I have to go with yeah baby LANA Del Ray as clued. If you haven’t heard her sing or seen any of her videos (High by the Beach comes to mind), you really OTT to.

I’ll bet that I like today’s puz better than the gimmick that is likely to show up tomorrow, but I won’t be hating ONBOTHOFTHEM. There’s not that much in today’s puz to DEMEAN. Except TEENER.

Diana,LIW 1:00 PM  

LANA Del Rey (not Turner) is very current.

Saw TEENER in a puzzle recently, but I have many anthologies I'm working thru. And yet, tis a non-word. Akin to its step-cousins, tween and tweener.

As soon as I saw transistor radio I knew a rant was coming. Surprised the coffeehouse music didn't get more of a hit.

I'm not a fan of quote puzzles, but that is just me. Not a great fan of the rebus. But I didn't write the rules, and neither did - some one person.

Too many unknown proper names for me to have a true solve.

Mr. W watches NASCAR - he says it is a sport, as it is dangerous. Huh. So is smoking cigarettes - or VAPEs.

Dina, Lady-in-Waiting for Inverted Jenny postage stamps

rain forest 3:12 PM  

Like @evil doug I kind of enjoyed figuring out both the riddle and its "surprise" answer. It's kind of like doing a themeless with stacks where the crosses have to be worked out in order to get the whole deal. If the riddle, and its answer, isn't a knee-slapper, so be it.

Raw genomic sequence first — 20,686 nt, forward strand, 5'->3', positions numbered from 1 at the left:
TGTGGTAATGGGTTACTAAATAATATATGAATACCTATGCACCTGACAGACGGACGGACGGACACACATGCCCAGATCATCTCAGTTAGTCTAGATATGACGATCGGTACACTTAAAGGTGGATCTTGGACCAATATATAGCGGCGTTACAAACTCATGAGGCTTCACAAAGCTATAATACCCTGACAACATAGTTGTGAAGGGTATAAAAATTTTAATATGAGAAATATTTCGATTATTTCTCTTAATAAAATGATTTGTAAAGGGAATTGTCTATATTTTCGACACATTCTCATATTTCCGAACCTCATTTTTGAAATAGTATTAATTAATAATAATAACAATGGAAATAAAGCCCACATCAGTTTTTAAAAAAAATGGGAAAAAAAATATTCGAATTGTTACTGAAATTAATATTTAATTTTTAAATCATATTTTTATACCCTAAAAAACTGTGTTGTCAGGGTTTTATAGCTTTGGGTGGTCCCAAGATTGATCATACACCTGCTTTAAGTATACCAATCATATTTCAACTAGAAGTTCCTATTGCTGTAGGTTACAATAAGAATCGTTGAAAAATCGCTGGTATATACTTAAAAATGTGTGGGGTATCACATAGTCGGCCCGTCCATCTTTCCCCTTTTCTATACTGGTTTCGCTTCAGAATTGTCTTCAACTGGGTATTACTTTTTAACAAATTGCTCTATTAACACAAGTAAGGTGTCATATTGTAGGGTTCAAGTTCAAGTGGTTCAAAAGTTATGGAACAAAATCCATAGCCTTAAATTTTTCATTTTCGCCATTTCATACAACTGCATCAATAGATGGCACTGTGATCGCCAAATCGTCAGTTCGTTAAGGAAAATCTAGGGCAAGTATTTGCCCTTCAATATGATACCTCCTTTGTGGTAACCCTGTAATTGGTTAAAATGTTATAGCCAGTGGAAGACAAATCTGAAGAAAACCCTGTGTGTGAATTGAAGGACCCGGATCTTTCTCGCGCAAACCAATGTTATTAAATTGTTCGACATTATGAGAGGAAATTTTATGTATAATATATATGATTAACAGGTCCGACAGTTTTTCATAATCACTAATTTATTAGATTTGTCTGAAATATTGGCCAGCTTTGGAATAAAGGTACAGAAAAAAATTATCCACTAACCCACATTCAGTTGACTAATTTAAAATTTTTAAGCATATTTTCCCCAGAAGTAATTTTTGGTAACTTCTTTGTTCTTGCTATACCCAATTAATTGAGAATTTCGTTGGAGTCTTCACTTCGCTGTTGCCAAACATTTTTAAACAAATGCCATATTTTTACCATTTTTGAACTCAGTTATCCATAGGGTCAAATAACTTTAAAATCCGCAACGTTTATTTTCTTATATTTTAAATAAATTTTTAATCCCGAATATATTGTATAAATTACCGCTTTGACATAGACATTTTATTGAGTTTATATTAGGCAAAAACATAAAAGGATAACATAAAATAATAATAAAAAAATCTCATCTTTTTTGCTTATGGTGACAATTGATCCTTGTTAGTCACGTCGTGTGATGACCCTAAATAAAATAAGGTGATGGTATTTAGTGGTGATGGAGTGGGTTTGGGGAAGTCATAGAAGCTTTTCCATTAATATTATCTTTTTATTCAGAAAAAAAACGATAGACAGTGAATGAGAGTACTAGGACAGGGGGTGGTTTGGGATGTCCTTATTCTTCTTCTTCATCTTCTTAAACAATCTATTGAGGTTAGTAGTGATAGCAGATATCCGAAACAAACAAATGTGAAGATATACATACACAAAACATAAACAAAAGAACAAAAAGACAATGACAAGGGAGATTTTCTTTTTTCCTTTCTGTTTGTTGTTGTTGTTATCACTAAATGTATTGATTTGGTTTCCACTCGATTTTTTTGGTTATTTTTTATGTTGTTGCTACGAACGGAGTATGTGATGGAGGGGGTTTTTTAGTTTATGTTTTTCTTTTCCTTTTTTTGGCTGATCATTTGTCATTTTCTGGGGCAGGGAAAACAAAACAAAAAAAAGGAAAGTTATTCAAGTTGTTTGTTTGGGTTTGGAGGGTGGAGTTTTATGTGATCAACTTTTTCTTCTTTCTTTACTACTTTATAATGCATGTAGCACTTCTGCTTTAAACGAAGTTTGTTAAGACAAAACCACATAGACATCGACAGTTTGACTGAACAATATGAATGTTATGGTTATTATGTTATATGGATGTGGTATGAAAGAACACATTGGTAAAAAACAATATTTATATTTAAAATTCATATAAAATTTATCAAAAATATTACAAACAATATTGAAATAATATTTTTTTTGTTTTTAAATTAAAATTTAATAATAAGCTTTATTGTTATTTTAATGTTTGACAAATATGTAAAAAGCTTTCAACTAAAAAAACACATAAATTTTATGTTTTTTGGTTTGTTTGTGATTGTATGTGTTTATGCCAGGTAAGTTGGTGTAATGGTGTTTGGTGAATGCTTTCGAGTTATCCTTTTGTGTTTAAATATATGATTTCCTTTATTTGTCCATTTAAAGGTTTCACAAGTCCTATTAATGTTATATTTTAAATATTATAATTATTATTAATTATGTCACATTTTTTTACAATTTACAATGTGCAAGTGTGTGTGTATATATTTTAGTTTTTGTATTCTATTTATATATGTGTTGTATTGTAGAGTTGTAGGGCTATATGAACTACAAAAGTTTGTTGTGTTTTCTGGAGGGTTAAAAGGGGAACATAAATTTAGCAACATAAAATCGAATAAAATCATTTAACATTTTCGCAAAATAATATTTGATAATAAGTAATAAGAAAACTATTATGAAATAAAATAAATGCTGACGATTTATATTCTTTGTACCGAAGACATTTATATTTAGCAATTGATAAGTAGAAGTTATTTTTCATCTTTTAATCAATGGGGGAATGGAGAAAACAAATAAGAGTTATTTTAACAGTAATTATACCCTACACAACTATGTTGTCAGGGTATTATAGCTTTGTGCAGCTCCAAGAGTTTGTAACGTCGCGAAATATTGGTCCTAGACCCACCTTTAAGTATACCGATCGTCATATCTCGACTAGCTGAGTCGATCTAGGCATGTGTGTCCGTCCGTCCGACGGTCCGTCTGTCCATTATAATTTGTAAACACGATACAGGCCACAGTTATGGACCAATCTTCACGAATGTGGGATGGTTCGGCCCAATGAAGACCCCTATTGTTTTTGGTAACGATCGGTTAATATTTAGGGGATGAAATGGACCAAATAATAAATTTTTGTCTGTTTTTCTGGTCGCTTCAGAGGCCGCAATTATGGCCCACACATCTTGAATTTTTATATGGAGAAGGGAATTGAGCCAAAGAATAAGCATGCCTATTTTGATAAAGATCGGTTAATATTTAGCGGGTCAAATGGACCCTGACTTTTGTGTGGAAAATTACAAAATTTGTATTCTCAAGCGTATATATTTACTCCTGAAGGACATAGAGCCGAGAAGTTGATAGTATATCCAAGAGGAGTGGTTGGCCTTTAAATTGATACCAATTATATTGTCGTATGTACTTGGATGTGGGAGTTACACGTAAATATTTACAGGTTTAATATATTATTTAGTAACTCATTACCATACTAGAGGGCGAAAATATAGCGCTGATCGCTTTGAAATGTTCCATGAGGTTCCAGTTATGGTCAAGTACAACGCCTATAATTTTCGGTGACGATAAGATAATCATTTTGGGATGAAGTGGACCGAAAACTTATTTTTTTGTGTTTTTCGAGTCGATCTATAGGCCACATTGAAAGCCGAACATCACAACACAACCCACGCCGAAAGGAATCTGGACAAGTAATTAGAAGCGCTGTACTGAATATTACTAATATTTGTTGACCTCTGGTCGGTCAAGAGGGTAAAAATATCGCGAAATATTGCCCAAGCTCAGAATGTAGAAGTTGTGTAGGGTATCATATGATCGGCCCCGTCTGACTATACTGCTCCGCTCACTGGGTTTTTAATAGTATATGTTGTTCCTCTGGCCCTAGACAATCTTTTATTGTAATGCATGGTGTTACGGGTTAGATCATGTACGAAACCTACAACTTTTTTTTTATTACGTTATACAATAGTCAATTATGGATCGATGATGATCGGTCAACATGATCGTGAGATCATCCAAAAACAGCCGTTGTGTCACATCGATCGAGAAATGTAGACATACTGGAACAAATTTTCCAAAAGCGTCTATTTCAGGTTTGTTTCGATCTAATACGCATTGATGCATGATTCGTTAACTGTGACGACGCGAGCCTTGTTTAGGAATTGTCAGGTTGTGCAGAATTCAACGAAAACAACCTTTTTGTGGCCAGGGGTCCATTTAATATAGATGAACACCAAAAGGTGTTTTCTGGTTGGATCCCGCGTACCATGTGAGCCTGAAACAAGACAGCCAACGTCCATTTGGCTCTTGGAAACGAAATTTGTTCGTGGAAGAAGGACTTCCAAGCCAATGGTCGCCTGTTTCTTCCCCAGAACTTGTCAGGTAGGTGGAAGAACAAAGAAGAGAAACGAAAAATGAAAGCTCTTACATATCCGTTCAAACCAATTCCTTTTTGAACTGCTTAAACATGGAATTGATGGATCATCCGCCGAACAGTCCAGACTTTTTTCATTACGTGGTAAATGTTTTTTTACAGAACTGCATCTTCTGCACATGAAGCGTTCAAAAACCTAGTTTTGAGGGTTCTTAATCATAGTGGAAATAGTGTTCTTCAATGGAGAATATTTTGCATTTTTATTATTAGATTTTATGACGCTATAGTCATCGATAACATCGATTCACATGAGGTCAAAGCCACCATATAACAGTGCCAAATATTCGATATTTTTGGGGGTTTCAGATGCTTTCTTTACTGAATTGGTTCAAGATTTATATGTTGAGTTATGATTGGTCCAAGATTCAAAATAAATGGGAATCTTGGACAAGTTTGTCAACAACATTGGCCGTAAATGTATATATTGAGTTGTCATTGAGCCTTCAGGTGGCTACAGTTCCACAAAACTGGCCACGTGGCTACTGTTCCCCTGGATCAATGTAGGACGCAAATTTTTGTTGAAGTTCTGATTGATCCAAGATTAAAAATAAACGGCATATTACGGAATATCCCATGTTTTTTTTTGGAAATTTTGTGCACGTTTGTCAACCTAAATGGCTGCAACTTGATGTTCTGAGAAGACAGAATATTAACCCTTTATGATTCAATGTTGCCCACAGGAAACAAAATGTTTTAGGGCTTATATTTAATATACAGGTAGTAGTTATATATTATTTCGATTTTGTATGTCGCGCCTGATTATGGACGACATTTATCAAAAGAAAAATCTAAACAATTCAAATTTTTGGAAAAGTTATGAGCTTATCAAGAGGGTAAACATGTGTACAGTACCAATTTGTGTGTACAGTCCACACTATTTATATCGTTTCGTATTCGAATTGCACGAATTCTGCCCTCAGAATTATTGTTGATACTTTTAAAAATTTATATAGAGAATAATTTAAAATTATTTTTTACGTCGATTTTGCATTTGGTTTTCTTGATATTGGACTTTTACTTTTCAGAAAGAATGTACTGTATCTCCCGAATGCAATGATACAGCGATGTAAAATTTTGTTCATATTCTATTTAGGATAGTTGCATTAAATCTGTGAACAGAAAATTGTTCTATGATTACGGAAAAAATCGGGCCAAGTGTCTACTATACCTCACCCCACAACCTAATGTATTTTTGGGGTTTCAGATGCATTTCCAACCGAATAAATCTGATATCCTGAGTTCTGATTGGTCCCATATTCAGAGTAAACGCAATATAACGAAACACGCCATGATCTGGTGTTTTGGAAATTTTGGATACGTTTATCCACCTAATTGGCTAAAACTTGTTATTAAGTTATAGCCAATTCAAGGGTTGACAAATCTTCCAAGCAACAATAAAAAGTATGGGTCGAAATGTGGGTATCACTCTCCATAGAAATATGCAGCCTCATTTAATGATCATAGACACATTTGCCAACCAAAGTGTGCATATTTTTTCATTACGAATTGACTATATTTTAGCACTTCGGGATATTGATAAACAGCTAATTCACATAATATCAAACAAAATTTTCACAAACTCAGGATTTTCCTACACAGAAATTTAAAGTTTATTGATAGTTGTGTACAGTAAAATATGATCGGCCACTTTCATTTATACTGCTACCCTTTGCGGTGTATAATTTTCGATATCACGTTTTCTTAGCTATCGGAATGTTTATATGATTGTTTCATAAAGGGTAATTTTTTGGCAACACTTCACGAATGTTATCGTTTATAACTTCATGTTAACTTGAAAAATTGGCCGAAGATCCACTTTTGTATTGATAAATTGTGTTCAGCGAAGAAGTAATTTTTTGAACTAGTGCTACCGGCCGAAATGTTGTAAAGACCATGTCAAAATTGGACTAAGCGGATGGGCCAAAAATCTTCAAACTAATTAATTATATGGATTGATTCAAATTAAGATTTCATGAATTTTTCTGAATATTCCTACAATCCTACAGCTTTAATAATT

I'm quite unsure about the difference between a GAM and a pod when it comes to whales. I wonder if the whales know. "Hey, I think I'll ditch this pod and go hang with the GAM. Anyone want to join me?"

Considering that I'm reasonably well-read, I was dismayed that I haven't heard of that writer and his Cycle, so that section was the toughest for me. TEENER didn't help. However, I do have a Peugeot mountain bike. That didn't help either.

The puzzle was a nice diversion. I don't approach these things with an agenda of finding fault. I just solve them, as I did today's, and I liked it, at least a little.

leftcoastTAM 3:57 PM  

Needed to get the riddle in order to solve puzzle, and don't mind riddles or quotations as themes. In fact they can be helpful, as today.

Last letter to go was the "G" in the ERAGON/GAM cross. Both are obscure to me, but the G just sounded right for ERAGON and GAM faintly sounded from the deep.

TEENER with transistor radio? Long time ago, it seems.

"Go me!" and IRULE are just off-putting.

Had DEMote before DEMEAN, and SafER before SURER. Fairly SURE that I'm not alone on those.

Not quite AOK but good enough.

Blogger 11:52 PM  

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絹スミレ 7:04 PM  

My original thought was ‘because she wrote on both’ (you know, “murder, she wrote”...) that had me stuck for a while...